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New Initiative Helps Banks More Easily Integrate Software From Multiple Microsoft Partners
November 14, 2006
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LAS VEGAS, -- Today at the BAI Retail Delivery Conference & Expo, in an effort to help banks rapidly achieve interoperability among business applications, Microsoft Corp. (Nasdaq: MSFT) announced a new initiative that provides prescriptive architecture guidance, tools and reference implementations aimed at achieving consistency in banking integration.   

The Microsoft(R) Banking Integration Factory initiative utilizes the latest advances in the Microsoft platform, Microsoft .NET and technology
solutions from ARGO Data Resource Corp., Corillian Corp., Getronics, Harland Financial Solutions Inc., and Jack Henry & Associates Inc. Other
industry partners supporting the initiative include AdviceAmerica Inc., Fair Isaac Corp., Fiserv Inc. and Portrait Software PLC. The initiative
seeks to integrate Microsoft and partner technologies at the services level and introduce interoperability via composite line-of-business applications.
   

"Banks have dedicated massive efforts toward resolving integration issues between new business applications and their legacy software," said Greg Haislip, managing director for the banking industry in the U.S. Financial Services Group at Microsoft. "The new Banking Integration Factory helps solve this problem by providing a standard approach adopted by multiple vendors, to lead to more rapid implementation."
   

The Banking Integration Factory will establish a set of guidelines and tools to enable consistency in service implementations. The initiative will not develop new message standards for the banking industry, but rather will establish commonality between vendors and the services they expose. This includes creating consistency in interfaces, complying with Web Services Interoperability (WS-I) profiles to increase interoperability, and cross-cutting aspects such as security, confidentiality, configuration, exceptions and logging -- all in an effort to make integration much easier.
   

In addition, the Banking Integration Factory presents Microsoft's vision for building composite banking applications that provide banks with
an unprecedented level of choice in creating user interfaces that can be accessed via a Web browser; Windows(R)-based desktop, notebook or Tablet PCs; mobile devices; or the Microsoft Office system. The end result will bring together a uniform environment for cross-channel application integration and help provide better experiences for employees, customers and others across five core bank business processes:
   

* Branch tellers will be able to provide customers with service quickly, efficiently and accurately, accepting deposits and cashing checks, issuing nontraditional financial instruments, and answering customers' account inquiries.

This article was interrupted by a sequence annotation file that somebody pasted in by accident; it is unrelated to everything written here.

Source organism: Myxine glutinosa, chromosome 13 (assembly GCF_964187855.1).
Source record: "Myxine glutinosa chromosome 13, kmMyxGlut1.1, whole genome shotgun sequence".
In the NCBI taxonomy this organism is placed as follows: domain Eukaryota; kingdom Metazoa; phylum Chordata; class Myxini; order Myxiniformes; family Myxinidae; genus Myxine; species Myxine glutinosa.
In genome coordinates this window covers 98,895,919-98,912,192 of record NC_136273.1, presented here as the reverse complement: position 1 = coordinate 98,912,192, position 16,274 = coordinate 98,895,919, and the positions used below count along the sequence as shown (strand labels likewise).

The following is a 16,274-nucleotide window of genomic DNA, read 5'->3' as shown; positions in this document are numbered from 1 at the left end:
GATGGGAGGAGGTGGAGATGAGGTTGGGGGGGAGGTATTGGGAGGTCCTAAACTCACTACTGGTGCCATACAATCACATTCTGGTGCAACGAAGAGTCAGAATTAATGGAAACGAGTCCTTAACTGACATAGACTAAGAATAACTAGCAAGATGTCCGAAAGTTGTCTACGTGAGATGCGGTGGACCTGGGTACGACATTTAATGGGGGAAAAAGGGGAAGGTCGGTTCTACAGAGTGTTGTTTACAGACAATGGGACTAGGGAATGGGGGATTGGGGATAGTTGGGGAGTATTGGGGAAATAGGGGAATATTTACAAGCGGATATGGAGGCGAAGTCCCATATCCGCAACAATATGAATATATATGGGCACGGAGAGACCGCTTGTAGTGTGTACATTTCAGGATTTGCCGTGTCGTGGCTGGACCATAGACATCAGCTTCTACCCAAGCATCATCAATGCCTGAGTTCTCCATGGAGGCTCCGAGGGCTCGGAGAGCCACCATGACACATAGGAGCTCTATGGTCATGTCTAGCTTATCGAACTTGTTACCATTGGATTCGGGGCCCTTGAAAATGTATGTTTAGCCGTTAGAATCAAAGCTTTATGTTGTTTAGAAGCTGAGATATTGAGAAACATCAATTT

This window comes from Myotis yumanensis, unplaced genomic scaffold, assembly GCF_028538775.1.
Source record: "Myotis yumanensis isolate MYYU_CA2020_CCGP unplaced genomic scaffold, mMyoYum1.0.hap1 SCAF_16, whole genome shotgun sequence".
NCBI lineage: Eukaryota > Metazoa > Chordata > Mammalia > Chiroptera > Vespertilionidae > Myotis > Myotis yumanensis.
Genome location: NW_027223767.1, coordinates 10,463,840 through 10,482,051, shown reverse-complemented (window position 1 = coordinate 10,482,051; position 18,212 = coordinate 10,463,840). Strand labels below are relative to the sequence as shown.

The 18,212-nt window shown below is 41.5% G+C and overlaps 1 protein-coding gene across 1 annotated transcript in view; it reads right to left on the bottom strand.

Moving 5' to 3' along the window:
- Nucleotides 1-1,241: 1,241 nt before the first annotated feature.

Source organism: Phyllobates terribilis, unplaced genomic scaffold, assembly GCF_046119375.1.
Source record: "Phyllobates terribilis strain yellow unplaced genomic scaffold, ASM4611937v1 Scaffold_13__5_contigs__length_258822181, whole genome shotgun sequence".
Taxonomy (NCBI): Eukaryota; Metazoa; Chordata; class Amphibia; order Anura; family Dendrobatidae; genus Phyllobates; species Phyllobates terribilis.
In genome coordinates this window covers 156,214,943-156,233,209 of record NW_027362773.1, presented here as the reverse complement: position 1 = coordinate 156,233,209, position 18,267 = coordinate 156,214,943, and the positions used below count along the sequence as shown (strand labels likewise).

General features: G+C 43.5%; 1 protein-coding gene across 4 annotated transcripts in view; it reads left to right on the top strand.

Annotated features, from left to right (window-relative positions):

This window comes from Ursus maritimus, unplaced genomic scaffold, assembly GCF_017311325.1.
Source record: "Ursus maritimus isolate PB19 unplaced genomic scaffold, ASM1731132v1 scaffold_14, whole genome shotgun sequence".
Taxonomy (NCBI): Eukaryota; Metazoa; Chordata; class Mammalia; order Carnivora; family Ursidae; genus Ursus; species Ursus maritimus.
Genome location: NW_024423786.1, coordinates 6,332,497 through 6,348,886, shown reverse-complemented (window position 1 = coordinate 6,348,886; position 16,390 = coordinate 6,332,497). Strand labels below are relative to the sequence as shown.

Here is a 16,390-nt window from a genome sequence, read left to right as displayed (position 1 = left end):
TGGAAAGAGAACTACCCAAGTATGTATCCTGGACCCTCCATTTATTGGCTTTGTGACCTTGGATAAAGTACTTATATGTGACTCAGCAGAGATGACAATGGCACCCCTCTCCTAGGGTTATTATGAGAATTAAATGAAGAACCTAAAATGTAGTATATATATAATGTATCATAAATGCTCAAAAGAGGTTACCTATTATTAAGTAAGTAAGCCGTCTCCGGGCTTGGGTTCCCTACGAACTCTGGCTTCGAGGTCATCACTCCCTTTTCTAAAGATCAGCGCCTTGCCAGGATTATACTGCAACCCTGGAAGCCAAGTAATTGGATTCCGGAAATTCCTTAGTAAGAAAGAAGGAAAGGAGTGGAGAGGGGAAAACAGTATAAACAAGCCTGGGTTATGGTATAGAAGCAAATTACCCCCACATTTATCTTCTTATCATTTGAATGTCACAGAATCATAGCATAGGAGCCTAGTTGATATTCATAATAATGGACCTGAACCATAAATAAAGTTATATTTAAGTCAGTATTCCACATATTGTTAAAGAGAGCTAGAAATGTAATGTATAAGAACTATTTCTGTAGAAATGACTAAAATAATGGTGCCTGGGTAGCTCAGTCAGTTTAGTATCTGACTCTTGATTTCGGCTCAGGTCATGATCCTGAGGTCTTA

* Branch sellers will be able to provide customers with multiple sales and service offerings -- such as opening new accounts, managing forms, completing loan applications, offering account products and services, and sharing product information -- through immediate access to customer information.
   

* Call center workers will be able to effectively interact with customers through indirect or self-service channels, processing new accounts, providing assisted and self-service transactions, resolving customer service requests, and building customer relationships.
   

* Online banking will enable remote customer self-service via the Internet, processing transactions, electronic bill presentment and payments, electronic statements, money transfers and account inquiries.
   

* ATMs will enable customer self-service, offering access to account information, processing self-service transactions, printing statements and offering product sales.
   

"The movement to service-oriented architectures will inevitably lead to a complex array of business components in the bank's back offices," said Jerry Silva, research director for Delivery Channels and Retail Banking at TowerGroup. "So we must make plans to move toward an integration model at the front office that makes delivery of those components fast, easy and flexible."
   

Banks will benefit from the Banking Integration Factory by having a flexible architecture that allows them to integrate their existing infrastructures with new applications, using consistent Web services and application composition to help increase implementation speed and value. In addition, banks' custom-developed applications will be able to be quickly integrated with software acquired from vendors.
   

Microsoft today also unveiled a white paper outlining the Banking Integration Factory, which can be downloaded from http://msdn.microsoft.com/architecture/industry/finservs/banking. The paper, titled "Unified Communications and Collaboration for the Banking Industry," describes the Banking Integration Factory's reference architecture and its vision for composite banking applications with
partner-driven scenarios addressing the five key areas.

 
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